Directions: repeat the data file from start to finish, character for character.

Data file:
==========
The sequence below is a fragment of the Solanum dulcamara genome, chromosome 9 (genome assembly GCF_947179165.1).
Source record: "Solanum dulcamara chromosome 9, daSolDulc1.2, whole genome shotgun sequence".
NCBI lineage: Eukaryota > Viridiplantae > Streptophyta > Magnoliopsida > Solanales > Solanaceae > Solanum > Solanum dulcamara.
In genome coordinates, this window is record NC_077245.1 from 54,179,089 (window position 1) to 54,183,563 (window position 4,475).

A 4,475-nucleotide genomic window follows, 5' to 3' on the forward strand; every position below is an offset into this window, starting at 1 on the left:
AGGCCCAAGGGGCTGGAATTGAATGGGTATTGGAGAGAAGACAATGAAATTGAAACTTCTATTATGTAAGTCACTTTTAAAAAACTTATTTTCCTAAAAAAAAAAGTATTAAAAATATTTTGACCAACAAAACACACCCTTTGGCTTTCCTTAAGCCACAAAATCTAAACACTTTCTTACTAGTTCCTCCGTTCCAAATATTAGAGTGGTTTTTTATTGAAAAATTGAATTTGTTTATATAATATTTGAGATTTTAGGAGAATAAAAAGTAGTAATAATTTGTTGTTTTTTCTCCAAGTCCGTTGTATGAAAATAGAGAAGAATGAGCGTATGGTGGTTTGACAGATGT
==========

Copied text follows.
The sequence below is a fragment of the Solanum dulcamara genome, chromosome 9 (genome assembly GCF_947179165.1).
Source record: "Solanum dulcamara chromosome 9, daSolDulc1.2, whole genome shotgun sequence".
NCBI lineage: Eukaryota > Viridiplantae > Streptophyta > Magnoliopsida > Solanales > Solanaceae > Solanum > Solanum dulcamara.
In genome coordinates, this window is record NC_077245.1 from 54,179,089 (window position 1) to 54,183,563 (window position 4,475).

A 4,475-nucleotide genomic window follows, 5' to 3' on the forward strand; every position below is an offset into this window, starting at 1 on the left:
AGGCCCAAGGGGCTGGAATTGAATGGGTATTGGAGAGAAGACAATGAAATTGAAACTTCTATTATGTAAGTCACTTTTAAAAAACTTATTTTCCTAAAAAAAAAAGTATTAAAAATATTTTGACCAACAAAACACACCCTTTGGCTTTCCTTAAGCCACAAAATCTAAACACTTTCTTACTAGTTCCTCCGTTCCAAATATTAGAGTGGTTTTTTATTGAAAAATTGAATTTGTTTATATAATATTTGAGATTTTAGGAGAATAAAAAGTAGTAATAATTTGTTGTTTTTTCTCCAAGTCCGTTGTATGAAAATAGAGAAGAATGAGCGTATGGTGGTTTGACAGATGT